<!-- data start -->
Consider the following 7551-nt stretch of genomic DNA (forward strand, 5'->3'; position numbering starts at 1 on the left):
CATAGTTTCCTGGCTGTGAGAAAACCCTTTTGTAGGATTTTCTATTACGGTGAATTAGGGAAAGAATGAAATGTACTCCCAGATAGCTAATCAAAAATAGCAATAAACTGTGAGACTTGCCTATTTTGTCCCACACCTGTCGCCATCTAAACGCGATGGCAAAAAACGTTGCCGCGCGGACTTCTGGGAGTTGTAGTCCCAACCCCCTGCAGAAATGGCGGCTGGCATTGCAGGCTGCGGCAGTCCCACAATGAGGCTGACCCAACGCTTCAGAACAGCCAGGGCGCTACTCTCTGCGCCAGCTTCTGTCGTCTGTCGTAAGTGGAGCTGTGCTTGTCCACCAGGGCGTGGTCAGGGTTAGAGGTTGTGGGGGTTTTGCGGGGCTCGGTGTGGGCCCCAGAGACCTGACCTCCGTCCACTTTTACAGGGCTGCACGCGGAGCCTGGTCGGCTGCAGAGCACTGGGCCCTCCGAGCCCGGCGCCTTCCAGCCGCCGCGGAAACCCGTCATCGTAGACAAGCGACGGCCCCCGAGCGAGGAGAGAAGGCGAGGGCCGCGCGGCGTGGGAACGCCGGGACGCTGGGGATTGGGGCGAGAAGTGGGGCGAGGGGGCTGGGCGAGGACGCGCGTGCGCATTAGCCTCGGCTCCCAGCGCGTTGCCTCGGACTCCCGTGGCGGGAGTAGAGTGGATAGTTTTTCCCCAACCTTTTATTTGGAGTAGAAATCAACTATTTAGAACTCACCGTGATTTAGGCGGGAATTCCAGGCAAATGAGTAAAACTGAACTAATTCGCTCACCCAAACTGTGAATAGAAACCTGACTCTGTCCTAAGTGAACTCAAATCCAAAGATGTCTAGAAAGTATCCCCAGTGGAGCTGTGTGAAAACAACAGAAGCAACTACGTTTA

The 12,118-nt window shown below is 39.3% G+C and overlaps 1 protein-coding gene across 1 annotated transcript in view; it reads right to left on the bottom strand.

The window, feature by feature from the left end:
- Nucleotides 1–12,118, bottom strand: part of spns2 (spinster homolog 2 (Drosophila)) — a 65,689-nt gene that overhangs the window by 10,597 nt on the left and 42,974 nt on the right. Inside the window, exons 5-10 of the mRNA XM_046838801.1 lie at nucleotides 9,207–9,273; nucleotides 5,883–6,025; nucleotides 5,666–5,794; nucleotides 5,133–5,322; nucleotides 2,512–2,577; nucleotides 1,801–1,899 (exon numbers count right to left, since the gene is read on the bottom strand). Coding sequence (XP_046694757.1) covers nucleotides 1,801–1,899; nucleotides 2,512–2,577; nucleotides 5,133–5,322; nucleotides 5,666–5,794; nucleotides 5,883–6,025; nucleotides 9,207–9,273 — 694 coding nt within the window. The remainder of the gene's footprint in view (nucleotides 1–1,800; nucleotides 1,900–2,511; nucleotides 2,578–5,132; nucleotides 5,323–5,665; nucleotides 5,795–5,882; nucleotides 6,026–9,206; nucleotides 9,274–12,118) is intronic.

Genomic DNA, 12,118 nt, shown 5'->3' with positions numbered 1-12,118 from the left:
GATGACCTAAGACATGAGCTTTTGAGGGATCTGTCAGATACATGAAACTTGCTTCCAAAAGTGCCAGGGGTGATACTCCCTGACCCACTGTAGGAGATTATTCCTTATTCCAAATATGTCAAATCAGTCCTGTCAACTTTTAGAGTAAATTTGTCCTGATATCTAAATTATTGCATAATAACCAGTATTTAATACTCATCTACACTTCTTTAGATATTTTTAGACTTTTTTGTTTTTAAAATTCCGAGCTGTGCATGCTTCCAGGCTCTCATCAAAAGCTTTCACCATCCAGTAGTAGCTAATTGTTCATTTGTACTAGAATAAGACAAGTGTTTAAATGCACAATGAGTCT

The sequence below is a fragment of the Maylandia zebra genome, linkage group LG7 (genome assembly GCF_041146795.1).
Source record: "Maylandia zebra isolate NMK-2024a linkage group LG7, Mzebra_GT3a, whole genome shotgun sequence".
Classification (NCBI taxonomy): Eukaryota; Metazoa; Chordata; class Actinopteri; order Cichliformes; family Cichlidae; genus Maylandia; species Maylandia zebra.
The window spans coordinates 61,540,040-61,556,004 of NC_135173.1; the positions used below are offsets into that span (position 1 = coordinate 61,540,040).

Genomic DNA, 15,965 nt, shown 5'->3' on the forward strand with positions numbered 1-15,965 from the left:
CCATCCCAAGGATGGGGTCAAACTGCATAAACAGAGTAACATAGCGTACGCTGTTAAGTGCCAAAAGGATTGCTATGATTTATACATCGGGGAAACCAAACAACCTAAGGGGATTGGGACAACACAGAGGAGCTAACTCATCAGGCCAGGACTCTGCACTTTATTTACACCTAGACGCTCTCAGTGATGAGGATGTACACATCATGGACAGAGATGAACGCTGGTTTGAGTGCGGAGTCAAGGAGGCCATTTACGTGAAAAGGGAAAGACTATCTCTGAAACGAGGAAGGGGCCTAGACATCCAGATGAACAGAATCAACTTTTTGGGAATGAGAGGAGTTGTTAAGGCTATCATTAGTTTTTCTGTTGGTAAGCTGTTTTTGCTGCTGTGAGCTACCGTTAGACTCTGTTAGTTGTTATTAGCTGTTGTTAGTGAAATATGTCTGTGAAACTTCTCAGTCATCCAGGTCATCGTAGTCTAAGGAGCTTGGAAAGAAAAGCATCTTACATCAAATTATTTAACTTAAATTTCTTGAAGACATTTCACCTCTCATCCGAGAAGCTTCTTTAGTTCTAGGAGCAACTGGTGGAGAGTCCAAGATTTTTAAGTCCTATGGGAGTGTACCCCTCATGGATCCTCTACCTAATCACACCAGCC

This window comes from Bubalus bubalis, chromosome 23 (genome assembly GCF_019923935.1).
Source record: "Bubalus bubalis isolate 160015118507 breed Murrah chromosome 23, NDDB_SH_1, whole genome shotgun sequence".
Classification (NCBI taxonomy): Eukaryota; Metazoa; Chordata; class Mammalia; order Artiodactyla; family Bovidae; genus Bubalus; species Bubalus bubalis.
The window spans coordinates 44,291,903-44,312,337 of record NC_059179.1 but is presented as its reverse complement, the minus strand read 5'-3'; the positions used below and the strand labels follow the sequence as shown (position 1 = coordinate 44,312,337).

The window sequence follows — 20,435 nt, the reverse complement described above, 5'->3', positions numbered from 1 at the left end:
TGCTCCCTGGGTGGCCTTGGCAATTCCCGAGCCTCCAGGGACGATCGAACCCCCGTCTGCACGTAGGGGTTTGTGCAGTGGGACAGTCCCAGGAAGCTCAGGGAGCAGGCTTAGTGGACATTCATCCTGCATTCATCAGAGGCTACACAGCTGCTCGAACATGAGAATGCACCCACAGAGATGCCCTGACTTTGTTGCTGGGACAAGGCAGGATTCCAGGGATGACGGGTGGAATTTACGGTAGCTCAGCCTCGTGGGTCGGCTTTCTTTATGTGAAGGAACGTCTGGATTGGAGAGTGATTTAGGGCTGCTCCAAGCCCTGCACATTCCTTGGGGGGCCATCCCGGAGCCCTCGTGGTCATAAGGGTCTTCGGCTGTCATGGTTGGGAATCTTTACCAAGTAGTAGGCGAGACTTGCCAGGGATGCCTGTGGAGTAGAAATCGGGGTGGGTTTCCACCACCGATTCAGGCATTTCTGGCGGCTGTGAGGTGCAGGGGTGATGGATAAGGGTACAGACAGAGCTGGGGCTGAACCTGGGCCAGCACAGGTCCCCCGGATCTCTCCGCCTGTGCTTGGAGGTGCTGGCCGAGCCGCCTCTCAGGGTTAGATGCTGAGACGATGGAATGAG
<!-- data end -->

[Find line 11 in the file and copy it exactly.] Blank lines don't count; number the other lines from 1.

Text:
The window spans coordinates 61,540,040-61,556,004 of NC_135173.1; the positions used below are offsets into that span (position 1 = coordinate 61,540,040).